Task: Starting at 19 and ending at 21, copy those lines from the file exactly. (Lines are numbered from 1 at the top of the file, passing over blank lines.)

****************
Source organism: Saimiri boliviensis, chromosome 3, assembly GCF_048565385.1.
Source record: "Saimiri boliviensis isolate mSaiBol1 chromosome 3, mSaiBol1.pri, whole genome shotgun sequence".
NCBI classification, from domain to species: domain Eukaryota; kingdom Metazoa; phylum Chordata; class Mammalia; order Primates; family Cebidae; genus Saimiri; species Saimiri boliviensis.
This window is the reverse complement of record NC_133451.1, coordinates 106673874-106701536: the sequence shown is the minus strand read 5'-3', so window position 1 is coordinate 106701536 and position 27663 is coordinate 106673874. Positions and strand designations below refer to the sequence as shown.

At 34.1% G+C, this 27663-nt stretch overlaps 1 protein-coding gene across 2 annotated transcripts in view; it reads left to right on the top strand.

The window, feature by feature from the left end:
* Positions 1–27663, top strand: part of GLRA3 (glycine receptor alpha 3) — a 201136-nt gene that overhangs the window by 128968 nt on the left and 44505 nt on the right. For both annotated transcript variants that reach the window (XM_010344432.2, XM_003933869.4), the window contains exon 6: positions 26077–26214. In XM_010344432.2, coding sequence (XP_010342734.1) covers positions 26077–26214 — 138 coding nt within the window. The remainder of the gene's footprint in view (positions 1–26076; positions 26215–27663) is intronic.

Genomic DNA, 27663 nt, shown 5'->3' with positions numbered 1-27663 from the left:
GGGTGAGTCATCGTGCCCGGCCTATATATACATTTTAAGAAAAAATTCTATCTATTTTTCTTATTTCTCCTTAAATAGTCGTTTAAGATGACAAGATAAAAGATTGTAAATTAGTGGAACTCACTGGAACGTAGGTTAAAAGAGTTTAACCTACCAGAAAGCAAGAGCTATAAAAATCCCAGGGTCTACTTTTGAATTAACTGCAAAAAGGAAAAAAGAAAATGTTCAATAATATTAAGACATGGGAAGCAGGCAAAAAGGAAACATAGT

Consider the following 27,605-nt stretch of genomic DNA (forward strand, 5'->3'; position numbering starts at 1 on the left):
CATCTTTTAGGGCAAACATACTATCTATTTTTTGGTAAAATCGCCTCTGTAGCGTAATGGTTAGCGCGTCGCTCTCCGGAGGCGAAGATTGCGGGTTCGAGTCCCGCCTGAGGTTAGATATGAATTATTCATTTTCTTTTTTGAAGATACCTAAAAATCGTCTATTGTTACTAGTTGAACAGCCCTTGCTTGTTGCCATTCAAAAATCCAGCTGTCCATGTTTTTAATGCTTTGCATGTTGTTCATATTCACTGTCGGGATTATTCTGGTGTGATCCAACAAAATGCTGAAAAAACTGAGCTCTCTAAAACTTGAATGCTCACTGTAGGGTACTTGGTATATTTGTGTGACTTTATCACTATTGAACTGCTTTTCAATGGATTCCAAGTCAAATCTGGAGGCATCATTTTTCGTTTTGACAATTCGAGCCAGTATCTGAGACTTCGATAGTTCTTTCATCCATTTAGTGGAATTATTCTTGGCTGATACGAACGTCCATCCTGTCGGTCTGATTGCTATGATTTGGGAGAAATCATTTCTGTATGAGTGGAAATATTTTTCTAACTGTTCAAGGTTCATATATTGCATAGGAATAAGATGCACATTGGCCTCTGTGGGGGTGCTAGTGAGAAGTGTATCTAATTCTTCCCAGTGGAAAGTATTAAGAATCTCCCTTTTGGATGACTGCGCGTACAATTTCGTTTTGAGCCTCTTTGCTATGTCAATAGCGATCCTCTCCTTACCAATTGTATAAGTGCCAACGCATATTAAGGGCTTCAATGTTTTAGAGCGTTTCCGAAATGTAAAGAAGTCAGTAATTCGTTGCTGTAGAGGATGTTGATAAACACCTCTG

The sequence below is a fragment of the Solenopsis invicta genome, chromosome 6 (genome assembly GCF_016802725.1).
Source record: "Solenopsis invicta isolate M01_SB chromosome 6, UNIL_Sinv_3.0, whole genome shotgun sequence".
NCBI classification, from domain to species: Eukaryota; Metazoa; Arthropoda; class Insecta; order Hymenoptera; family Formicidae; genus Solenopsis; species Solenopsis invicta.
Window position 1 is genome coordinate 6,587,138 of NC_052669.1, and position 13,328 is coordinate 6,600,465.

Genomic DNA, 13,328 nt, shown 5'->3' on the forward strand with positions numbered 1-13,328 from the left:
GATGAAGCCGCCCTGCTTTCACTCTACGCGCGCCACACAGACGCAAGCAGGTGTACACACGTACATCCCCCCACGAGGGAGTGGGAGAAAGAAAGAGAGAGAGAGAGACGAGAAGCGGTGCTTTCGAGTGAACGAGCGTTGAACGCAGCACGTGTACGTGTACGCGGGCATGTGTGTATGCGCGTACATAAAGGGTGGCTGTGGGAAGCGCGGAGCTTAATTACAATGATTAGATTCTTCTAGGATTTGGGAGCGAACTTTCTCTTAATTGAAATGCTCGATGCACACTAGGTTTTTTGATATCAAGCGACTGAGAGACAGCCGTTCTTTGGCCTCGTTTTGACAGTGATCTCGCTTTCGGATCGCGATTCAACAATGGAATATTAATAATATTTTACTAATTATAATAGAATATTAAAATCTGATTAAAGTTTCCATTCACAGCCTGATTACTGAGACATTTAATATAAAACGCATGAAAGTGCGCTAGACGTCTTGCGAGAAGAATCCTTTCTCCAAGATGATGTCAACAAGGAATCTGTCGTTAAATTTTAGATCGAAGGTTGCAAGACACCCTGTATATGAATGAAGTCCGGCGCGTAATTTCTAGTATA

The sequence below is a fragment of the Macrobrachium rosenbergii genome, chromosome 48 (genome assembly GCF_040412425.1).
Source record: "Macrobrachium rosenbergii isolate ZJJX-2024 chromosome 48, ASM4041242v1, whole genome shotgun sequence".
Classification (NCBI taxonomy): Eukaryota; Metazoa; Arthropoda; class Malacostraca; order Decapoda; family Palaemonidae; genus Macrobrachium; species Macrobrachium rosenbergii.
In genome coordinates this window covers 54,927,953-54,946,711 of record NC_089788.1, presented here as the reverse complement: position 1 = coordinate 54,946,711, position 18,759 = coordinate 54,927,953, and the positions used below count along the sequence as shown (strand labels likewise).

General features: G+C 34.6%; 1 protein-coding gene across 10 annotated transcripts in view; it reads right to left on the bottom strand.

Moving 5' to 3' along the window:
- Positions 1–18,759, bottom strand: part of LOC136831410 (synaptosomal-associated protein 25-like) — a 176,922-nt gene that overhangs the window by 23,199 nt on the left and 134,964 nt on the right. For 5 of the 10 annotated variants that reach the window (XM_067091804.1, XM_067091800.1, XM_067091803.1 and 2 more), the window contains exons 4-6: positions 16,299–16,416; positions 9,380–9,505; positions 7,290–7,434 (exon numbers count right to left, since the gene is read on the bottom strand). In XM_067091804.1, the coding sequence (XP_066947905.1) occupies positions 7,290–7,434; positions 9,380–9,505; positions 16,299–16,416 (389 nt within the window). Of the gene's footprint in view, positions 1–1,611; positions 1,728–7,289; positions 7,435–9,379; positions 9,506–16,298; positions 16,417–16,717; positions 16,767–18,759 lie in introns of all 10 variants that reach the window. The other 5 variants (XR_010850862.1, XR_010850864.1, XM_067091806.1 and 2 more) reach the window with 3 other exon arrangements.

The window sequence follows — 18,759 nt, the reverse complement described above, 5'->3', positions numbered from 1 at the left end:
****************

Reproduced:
Source record: "Macrobrachium rosenbergii isolate ZJJX-2024 chromosome 48, ASM4041242v1, whole genome shotgun sequence".
Classification (NCBI taxonomy): Eukaryota; Metazoa; Arthropoda; class Malacostraca; order Decapoda; family Palaemonidae; genus Macrobrachium; species Macrobrachium rosenbergii.
In genome coordinates this window covers 54,927,953-54,946,711 of record NC_089788.1, presented here as the reverse complement: position 1 = coordinate 54,946,711, position 18,759 = coordinate 54,927,953, and the positions used below count along the sequence as shown (strand labels likewise).